You can read the latest draft of the law here. I’ve read through it carefully, and I find it ambiguous and very hard to follow.

Developers who try to navigate the law’s complex requirements face what feels like a huge personal risk. It requires that developers submit a certification of compliance with the requirements of the law. But when the requirements are complex, hard to understand, and can even shift according to the whims of an unelected body (more on this below), how do we ensure we are in compliance?

For example, the certification must include many different sections. One is an analysis of “the nature and magnitude of critical harms … the model might reasonably cause or enable.” But given that even leading AI researchers aren’t sure what harms models might cause or enable, how is a team of developers supposed to figure this out and declare — under penalty of perjury — that they meet this requirement?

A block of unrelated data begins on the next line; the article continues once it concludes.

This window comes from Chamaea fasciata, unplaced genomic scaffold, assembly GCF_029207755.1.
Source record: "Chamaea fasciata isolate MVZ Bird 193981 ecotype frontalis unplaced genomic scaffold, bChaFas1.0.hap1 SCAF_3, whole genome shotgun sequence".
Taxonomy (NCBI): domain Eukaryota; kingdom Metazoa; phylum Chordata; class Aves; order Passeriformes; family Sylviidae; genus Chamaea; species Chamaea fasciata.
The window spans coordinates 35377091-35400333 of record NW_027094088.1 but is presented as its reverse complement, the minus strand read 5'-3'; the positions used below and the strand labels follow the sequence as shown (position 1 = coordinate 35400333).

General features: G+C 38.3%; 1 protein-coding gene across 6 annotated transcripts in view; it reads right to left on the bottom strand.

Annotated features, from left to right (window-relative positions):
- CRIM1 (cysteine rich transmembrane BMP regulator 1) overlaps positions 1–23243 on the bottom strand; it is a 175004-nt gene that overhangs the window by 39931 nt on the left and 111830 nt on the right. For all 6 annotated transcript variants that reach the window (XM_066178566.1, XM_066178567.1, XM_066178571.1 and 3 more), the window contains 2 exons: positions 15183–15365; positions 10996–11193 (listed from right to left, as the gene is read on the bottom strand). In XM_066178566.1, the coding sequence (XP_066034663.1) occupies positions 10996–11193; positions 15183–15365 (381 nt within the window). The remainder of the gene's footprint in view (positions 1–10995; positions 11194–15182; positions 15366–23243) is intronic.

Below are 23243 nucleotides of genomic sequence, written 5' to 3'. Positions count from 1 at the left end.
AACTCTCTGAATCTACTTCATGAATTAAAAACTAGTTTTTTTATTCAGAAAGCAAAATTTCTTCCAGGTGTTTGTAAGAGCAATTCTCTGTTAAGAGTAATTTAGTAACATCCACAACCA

Further, some developers will be required to implement “protections to prevent … misuse of, or unsafe post-training modifications of, the covered model and all covered model derivatives … that are appropriate in light of the risks associated with the covered model, including from advanced persistent threats or other sophisticated actors.” Even leading AI researchers don’t agree on how best to “protect” AI models against these supposed risks, or what would be “appropriate.” So how are developers supposed to figure out how to comply with this requirement?